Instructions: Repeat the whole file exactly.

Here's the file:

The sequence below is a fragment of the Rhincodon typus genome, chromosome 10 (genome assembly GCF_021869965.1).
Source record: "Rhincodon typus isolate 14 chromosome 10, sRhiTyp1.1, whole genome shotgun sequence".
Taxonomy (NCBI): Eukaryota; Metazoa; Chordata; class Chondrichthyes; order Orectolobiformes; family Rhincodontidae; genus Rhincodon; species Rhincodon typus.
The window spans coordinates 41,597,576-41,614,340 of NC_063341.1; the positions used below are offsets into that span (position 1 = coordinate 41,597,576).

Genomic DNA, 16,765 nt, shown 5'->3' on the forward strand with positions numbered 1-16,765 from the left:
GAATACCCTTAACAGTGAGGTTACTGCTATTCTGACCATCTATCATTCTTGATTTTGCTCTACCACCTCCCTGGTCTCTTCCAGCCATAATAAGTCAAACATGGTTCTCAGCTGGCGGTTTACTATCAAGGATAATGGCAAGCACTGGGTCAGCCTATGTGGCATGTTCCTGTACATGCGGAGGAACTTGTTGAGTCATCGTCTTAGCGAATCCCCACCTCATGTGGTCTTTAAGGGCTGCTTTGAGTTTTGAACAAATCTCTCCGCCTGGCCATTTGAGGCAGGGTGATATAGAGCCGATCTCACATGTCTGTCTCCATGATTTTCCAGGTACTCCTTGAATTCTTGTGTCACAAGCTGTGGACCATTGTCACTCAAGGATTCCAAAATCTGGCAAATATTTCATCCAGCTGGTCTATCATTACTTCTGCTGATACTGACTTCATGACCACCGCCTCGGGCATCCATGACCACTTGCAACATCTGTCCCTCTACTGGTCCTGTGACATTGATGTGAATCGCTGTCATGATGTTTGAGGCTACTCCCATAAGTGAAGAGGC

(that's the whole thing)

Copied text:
The sequence below is a fragment of the Rhincodon typus genome, chromosome 10 (genome assembly GCF_021869965.1).
Source record: "Rhincodon typus isolate 14 chromosome 10, sRhiTyp1.1, whole genome shotgun sequence".
Taxonomy (NCBI): Eukaryota; Metazoa; Chordata; class Chondrichthyes; order Orectolobiformes; family Rhincodontidae; genus Rhincodon; species Rhincodon typus.
The window spans coordinates 41,597,576-41,614,340 of NC_063341.1; the positions used below are offsets into that span (position 1 = coordinate 41,597,576).

Genomic DNA, 16,765 nt, shown 5'->3' on the forward strand with positions numbered 1-16,765 from the left:
GAATACCCTTAACAGTGAGGTTACTGCTATTCTGACCATCTATCATTCTTGATTTTGCTCTACCACCTCCCTGGTCTCTTCCAGCCATAATAAGTCAAACATGGTTCTCAGCTGGCGGTTTACTATCAAGGATAATGGCAAGCACTGGGTCAGCCTATGTGGCATGTTCCTGTACATGCGGAGGAACTTGTTGAGTCATCGTCTTAGCGAATCCCCACCTCATGTGGTCTTTAAGGGCTGCTTTGAGTTTTGAACAAATCTCTCCGCCTGGCCATTTGAGGCAGGGTGATATAGAGCCGATCTCACATGTCTGTCTCCATGATTTTCCAGGTACTCCTTGAATTCTTGTGTCACAAGCTGTGGACCATTGTCACTCAAGGATTCCAAAATCTGGCAAATATTTCATCCAGCTGGTCTATCATTACTTCTGCTGATACTGACTTCATGACCACCGCCTCGGGCATCCATGACCACTTGCAACATCTGTCCCTCTACTGGTCCTGTGACATTGATGTGAATCGCTGTCATGATGTTTGAGGCTACTCCCATAAGTGAAGAGGC